Businesses Beware Of Consumer Activism

Businesses Beware Of Consumer Activism

What a cheek! You know the feeling. You go to a business and all you get for your hard-earned cash is poor service. Afterwards you realize you’ve wasted your time and your money. Your’e annoyed and irritated because you didn’t get what you expected. What do you do?

Some people go back to the business and complain. They tell the manager about the bad service and perhaps the business tries to rectify the problem by giving them their money back. That was what happened in the past but today things are very different.

The digital generation dislikes confrontation. They are connected with the world and their anger and disappointment is voiced through all the social media channels they have access to. Today, people don’t like to confront businesses about their bad service – they Facebook, Tweet, Foursquare, Instagram, Linkdin and Pinterest. If you are a business owner and you don’t know what the hell I’m talking about then you are in trouble.

You see, in the past people didn’t have these outlets for their frustration and they confronted a business directly. Today, by the time a customer has walked out of your shop they have told their average 3,000 connections almost immediately, and these social media interactions are having a much bigger impact than you might think.

A business has one chance to impress a customer. People don’t want to complain anymore in person because it takes too much effort. It’s much easier to bitch in 140 characters and press the send button. The result is almost immediate punishment for poor service. Whether you like it or not, this is the reality of today’s connected consumer.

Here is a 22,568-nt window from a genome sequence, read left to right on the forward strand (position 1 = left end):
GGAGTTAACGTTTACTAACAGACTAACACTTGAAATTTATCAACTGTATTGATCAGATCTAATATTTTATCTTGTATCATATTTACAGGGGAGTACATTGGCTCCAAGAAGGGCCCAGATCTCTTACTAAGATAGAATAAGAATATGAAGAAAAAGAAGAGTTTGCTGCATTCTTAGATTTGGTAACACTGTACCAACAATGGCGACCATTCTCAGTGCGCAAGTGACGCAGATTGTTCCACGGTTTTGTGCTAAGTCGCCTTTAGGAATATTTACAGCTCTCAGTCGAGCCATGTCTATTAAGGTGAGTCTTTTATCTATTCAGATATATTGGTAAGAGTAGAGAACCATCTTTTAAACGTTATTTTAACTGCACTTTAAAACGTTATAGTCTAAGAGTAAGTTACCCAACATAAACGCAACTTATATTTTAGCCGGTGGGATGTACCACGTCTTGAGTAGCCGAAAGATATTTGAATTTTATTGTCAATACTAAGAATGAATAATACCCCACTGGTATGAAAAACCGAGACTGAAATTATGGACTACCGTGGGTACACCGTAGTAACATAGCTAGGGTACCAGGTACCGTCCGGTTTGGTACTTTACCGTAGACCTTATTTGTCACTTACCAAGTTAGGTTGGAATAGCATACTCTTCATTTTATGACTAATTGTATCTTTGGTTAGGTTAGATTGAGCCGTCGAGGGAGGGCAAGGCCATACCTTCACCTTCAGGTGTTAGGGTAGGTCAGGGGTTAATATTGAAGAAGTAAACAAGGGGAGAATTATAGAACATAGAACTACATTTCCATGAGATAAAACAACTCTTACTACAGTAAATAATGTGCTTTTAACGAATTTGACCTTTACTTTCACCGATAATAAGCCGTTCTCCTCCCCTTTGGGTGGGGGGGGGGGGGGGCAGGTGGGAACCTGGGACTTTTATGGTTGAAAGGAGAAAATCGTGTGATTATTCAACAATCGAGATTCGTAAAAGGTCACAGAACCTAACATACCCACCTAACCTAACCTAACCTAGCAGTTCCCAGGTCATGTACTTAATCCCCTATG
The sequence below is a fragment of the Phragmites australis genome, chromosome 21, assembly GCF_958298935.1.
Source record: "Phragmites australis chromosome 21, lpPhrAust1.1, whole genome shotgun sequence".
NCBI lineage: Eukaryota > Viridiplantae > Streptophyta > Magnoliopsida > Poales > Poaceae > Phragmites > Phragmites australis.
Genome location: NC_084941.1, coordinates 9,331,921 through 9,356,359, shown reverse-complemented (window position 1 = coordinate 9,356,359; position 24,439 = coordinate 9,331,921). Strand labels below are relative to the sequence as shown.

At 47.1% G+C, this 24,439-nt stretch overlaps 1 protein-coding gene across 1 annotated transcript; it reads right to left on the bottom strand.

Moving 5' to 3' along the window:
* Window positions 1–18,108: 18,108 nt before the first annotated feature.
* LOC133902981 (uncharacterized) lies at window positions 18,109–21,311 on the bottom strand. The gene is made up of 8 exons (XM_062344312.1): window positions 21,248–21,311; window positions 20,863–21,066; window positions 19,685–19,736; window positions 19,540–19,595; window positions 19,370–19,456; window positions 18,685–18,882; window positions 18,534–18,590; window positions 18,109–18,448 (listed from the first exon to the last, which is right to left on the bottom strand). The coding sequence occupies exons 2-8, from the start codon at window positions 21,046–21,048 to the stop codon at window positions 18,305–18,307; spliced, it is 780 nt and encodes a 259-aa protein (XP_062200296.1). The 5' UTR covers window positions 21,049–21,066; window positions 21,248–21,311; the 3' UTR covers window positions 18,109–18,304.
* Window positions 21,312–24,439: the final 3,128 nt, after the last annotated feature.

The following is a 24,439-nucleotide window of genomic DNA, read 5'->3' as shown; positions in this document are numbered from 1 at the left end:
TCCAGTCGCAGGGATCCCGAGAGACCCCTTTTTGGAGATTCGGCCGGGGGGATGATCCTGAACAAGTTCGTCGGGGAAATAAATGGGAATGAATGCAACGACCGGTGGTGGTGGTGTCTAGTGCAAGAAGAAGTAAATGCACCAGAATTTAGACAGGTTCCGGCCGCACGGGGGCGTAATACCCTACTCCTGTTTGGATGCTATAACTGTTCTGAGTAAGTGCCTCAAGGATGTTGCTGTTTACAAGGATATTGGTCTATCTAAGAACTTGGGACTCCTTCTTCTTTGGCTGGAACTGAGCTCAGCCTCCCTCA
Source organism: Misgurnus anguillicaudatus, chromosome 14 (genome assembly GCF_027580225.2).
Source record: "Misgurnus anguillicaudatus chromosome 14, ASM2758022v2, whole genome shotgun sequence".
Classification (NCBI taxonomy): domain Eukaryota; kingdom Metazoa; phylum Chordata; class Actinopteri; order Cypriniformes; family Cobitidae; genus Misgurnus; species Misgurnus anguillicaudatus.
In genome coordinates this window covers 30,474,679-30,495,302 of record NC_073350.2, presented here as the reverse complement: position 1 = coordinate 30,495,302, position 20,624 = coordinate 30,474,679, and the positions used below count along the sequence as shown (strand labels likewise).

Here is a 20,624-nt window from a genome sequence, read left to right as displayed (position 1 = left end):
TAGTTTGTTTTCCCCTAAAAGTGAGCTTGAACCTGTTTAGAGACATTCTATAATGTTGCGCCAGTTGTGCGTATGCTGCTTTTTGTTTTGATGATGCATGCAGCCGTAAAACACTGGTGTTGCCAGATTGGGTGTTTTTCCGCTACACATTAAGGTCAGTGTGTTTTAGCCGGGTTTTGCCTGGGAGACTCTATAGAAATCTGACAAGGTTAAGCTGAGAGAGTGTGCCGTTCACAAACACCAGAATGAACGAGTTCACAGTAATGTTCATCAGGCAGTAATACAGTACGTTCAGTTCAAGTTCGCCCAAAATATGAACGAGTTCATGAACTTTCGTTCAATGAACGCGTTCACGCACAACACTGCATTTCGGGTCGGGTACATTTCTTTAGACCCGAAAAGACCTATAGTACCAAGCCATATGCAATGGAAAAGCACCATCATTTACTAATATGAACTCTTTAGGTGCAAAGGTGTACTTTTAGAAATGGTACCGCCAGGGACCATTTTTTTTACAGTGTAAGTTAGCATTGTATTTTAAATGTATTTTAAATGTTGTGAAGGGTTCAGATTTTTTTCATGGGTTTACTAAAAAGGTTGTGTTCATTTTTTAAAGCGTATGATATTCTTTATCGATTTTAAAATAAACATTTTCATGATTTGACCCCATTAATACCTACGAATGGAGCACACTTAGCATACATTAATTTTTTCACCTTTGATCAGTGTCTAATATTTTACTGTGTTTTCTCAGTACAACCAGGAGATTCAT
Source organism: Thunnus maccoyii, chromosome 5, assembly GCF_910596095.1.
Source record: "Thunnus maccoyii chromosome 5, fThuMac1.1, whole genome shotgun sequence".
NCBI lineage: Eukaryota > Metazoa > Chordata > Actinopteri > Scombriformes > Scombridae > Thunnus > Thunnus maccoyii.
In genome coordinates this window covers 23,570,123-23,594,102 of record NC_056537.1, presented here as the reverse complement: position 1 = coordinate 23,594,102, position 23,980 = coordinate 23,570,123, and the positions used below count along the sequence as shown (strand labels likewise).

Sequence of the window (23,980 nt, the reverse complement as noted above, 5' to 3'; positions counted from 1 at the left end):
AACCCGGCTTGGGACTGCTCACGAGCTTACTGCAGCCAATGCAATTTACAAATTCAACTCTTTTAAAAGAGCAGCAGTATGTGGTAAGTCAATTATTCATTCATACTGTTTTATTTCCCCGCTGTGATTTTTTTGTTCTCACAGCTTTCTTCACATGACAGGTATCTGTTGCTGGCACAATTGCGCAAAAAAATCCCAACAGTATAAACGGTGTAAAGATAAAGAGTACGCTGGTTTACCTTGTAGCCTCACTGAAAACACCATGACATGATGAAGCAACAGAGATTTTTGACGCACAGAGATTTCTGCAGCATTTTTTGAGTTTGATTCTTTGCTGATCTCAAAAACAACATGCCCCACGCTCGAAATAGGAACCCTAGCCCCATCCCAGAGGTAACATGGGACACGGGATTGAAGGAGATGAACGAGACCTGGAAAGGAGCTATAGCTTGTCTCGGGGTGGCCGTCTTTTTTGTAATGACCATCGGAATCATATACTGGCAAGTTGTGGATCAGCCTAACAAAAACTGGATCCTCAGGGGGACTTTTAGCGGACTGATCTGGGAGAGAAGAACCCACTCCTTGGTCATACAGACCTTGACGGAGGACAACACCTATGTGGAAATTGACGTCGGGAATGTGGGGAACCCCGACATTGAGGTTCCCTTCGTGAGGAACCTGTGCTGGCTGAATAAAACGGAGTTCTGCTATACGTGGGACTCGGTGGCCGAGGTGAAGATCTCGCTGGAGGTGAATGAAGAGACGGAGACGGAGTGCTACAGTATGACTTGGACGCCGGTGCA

Consumers have become much less tolerant of poor service. Time is valuable and most people have busy lives. They don’t have time to have protracted arguments with businesses about their service or to give them lessons in customer retention. Consumers give their money to business in good faith and expect good service. Nay, they demand good service.

Businesses that understand this and embrace this new reality actually benefit from it because they do what they are paid to do, give good service, the first time. They ensure that no customer leaves their premises if they’re not happy. They do it right the first time. The result is that they get the positive Tweets and the good social media comments. They get the mentions and 5-star ratings. They get new customers that read the raving reviews.

Here are some interesting facts about how Social Media affects purchasing decisions:

  • Consumers are 71% more likely to make a purchase based on social media referrals.
  • 53% of consumers who said they use Twitter to recommend companies or products in their Tweets, 48% bought that product or service.
  • 15,100,000 consumers go to social media channels before making purchase decisions.
  • 49% of consumers use Facebook to search for restaurants.
  • 74% of consumers rely on social networks to guide purchase decisions.

The immediacy that Twitter offers has made it a firm favorite with consumers looking for fast responses to customer service queries.

Just today I walked out of a restaurant in a small town and before I reached my car all my friends on Facebook, followers on Twitter, connections on Linkdin and followers on Foursquare had read about the good service I received. Many hundreds of people that will visit the town sometime in the future will see my commentary and it will influence their decision to go to that restaurant or not.